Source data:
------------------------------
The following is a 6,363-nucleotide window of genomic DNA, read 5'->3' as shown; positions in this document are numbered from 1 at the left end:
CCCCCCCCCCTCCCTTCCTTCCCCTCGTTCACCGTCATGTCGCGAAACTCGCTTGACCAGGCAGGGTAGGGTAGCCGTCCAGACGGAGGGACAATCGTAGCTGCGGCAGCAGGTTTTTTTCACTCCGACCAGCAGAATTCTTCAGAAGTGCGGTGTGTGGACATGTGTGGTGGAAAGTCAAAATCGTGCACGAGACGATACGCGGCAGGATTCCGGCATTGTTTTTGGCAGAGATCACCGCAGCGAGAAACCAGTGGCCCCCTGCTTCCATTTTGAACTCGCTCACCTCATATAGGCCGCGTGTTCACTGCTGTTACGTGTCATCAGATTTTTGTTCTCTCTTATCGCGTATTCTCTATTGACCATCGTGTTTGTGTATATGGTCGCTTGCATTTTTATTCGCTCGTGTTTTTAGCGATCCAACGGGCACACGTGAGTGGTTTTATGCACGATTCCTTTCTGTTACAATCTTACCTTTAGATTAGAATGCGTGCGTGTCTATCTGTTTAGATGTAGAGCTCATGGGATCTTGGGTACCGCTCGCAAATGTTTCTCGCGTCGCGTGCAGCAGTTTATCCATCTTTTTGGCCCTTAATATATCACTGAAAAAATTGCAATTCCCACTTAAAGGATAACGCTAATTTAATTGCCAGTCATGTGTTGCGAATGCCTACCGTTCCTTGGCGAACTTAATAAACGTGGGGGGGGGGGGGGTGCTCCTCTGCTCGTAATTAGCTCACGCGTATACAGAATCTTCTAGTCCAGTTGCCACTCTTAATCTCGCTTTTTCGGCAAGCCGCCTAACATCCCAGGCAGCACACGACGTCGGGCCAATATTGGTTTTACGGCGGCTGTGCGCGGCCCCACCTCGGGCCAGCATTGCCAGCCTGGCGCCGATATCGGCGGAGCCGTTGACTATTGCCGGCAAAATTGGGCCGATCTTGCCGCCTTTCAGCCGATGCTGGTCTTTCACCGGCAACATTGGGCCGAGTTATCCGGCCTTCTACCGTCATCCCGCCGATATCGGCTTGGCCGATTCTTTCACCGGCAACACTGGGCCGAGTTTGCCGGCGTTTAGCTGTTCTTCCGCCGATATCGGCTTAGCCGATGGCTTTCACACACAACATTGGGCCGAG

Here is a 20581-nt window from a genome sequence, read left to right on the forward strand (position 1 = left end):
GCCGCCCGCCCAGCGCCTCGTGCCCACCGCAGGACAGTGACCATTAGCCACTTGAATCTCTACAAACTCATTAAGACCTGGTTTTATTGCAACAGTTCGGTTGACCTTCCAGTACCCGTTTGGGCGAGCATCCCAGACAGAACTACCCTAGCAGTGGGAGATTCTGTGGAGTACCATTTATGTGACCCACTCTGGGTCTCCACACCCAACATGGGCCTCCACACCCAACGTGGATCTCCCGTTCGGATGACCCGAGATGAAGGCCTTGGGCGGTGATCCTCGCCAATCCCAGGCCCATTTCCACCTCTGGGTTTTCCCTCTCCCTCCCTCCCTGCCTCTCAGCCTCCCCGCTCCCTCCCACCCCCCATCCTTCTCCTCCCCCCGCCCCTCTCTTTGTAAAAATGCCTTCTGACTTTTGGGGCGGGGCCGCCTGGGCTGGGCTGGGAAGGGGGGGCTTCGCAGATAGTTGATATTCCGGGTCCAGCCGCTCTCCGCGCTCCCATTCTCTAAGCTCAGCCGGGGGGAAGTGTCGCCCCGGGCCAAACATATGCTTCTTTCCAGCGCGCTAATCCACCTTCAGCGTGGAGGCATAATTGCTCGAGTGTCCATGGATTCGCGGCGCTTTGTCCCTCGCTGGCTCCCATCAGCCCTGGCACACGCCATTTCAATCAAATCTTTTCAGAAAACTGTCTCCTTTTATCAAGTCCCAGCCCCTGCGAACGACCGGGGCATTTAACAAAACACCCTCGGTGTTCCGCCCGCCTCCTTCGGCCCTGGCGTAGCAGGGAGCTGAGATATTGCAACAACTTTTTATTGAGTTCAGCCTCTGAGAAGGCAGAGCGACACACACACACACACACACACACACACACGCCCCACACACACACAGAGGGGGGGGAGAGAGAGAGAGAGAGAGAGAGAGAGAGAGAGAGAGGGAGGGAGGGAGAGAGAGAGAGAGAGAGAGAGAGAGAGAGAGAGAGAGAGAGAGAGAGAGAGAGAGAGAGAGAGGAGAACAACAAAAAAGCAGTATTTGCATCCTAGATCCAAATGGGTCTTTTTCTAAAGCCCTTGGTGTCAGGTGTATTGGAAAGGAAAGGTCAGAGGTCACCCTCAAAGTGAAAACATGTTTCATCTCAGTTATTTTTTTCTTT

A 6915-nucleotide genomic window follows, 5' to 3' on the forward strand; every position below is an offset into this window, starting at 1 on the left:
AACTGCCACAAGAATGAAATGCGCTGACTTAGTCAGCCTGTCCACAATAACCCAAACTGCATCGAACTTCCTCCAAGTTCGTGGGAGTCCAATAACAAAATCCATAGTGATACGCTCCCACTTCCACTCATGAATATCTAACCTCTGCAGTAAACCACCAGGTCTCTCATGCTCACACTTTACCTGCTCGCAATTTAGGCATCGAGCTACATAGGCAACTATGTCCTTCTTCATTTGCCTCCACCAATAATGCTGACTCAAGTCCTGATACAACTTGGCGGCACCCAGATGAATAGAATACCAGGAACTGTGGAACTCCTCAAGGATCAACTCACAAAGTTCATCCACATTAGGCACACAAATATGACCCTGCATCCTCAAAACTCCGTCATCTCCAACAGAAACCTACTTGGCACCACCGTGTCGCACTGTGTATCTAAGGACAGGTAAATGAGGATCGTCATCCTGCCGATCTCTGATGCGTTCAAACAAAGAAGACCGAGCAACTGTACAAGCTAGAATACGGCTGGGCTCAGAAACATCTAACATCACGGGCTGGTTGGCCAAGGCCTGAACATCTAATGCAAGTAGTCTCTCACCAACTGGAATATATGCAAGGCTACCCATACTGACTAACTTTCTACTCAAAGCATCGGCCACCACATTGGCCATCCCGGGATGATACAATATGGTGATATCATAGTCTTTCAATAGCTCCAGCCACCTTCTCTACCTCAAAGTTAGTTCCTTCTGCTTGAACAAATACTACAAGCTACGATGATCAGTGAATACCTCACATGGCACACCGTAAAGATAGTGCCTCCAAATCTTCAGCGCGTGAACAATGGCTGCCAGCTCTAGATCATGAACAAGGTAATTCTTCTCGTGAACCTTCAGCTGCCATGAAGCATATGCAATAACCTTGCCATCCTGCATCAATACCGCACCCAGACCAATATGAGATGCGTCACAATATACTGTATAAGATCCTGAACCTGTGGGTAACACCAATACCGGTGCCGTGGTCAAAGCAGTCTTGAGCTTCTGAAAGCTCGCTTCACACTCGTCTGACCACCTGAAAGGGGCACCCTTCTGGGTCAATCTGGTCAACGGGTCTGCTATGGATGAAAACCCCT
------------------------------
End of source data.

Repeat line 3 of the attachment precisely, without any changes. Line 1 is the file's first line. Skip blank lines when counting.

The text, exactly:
Here is a 20581-nt window from a genome sequence, read left to right on the forward strand (position 1 = left end):